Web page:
One of the best things about grass is that it grows quickly. But the draw is also the downfall, as one of the worst things about grass – is that it grows quickly!
Left alone, your lawn can easily spawn out of control. That’s why if you go on holiday in the warmer months or neglect your lawn when you first move in, you’ll most likely come face-to-face with a daunting meadow.
If you’re worried about damaging your lawn when you cut really long grass, here’s a step-by-step guide on how to manage overgrown grass in the best way.
Things You Should Know Before Cutting Tall Grass
1. It Can Take Longer Than a Day
While it may be tempting to get the job done and dusted, hacking off long grass all at once won’t do your lawn any favours. Since it stores a ton of nutrients in the long leaves, chopping them off can shock your grass and even kill it off completely.
Before you get started on your trimming project, make sure you’ve cleared your schedule for the next few days and the weather forecast is on your side.
The best time to cut long grass is during a dry period in spring.
2. Don’t Cut Long Grass in Winter
Generally, you can leave your lawn to its own devices during winter. As long as you’ve given it a final trim in late autumn, you shouldn’t need to cut it at all during the colder months.
If you’ve forgotten to cut your grass before winter, it’s best to wait until spring before getting the mower out. Cutting grass (especially tall grass) in cold conditions will leave it less likely to survive.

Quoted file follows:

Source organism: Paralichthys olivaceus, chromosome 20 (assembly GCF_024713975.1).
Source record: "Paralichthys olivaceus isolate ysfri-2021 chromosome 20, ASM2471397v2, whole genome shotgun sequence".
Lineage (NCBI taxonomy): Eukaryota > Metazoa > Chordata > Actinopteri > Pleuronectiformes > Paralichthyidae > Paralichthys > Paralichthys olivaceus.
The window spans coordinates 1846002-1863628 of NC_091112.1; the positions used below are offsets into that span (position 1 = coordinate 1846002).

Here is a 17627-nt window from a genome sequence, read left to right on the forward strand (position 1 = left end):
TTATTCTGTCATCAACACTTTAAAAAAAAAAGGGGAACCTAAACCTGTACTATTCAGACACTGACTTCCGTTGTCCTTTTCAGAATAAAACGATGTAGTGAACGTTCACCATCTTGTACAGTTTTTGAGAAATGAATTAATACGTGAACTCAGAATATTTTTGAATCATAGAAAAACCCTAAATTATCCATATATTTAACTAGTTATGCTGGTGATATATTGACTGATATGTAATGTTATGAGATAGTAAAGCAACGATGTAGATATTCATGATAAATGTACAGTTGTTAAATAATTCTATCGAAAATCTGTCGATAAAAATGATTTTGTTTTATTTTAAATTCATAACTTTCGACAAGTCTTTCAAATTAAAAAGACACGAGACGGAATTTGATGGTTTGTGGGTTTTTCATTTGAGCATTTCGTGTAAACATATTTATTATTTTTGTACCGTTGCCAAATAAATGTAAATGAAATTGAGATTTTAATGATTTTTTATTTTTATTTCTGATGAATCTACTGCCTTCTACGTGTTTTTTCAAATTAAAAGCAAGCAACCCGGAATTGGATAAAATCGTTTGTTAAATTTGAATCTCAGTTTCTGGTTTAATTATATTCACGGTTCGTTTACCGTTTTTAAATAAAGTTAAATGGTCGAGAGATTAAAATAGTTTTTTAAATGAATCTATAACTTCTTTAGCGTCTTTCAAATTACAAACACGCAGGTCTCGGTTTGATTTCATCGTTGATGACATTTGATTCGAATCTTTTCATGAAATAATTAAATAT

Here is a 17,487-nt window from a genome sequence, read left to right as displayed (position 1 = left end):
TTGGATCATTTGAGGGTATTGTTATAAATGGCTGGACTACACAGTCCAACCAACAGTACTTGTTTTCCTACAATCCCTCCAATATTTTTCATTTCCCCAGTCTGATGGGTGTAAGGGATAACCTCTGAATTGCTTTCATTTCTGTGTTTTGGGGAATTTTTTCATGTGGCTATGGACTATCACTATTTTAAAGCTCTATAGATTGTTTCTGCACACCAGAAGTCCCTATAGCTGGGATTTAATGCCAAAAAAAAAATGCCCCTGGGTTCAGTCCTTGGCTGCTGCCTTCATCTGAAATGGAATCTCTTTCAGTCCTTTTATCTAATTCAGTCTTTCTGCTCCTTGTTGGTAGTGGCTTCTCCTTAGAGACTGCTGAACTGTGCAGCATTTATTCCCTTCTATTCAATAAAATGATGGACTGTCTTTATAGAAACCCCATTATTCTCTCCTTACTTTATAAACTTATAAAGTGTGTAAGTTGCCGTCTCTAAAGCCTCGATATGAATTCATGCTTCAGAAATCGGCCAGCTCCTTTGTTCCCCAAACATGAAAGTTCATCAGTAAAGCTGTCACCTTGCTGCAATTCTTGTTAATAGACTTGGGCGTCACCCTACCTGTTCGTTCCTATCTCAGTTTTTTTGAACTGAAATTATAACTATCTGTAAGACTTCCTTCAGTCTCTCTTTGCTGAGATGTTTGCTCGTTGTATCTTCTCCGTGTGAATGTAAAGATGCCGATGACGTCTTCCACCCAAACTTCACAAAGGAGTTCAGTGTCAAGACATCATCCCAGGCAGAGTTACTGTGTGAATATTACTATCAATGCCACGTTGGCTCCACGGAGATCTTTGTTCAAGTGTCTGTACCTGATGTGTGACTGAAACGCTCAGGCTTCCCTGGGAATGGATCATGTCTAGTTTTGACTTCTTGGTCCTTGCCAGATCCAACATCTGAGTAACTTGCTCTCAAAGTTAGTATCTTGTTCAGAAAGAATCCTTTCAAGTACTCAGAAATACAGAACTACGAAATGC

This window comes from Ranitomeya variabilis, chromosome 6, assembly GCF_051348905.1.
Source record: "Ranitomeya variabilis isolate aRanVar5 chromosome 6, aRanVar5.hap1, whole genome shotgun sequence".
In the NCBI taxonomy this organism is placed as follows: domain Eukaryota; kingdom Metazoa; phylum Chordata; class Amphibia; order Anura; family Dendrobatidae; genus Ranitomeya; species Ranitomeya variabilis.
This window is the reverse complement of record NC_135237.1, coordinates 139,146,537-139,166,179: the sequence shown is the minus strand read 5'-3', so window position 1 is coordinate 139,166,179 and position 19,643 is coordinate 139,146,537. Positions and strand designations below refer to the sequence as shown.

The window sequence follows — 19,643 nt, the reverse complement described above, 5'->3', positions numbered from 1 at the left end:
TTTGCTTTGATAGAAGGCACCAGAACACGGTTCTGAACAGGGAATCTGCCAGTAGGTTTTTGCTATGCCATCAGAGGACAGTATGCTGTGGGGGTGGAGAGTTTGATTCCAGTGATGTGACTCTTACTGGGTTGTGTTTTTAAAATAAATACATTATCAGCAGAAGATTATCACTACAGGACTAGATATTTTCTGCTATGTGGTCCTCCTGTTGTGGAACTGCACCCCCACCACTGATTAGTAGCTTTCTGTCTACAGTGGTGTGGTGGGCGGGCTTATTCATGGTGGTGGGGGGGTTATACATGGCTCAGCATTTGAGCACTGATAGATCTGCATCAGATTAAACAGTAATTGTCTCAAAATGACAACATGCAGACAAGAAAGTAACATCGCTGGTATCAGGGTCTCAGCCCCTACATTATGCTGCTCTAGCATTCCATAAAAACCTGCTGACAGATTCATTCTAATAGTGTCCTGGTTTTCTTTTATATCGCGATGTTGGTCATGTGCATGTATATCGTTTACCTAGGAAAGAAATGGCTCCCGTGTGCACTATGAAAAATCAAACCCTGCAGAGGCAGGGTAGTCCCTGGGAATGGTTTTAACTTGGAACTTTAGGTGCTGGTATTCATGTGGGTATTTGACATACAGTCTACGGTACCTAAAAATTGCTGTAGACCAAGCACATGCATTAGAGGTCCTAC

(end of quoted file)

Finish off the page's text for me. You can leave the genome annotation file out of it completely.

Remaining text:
Since grass stops growing in winter, leaving it another few months won’t do much harm.
3. Your Lawnmower May Need Prepping
Cutting tall grass can put your lawnmower through stress. Most equipment can handle all sorts of grass lengths. But some may be a little more sensitive – especially electric devices.
If you need to cut a large patch of overgrown grass, try not to continuously mow for long periods. Lawnmowers can quickly overheat, so make sure you take regular breaks to let the mower rest.
Also, make sure your blades are nice and sharp. Clean-cut leaves are much more likely to recover than shredded ones.
4. Check for Debris First
It’s all too easy for stones, twigs and other objects to get lost in a meadow.
To protect your lawnmower and make it easier to cut, it’s a good idea to check for any debris that may be hiding in the shadows first.
Tools You Need For Cutting Long Grass
To cut overgrown grass in the best way, you’ll need:
- A string or blade trimmer, or a scythe
- A lawnmower
- A scarifying rake (optional)
Depending on how much revival your grass needs after the hefty cut, you may also need grass seed and a high-quality fertiliser.
How to Cut Very Long Grass – a Step by Step Guide
Once the prep work is done, it’s time to begin cutting your really long grass. Here’s a simple step by step guide to help you get the best results.
1. Skim the Top Layer
It’s never a good idea to remove too much height at once when it comes to your grass – especially if it’s really tall. Since the top leaves store a ton of food, water and nutrition, cutting too much too quickly can strip your lawn of the good stuff – leaving it less likely to recover.
The best way to cut very long grass is to skim off the top layer first, removing no more than a third. You can use a lawnmower, a trimmer or a scythe, depending on how long your grass is and what you find easier.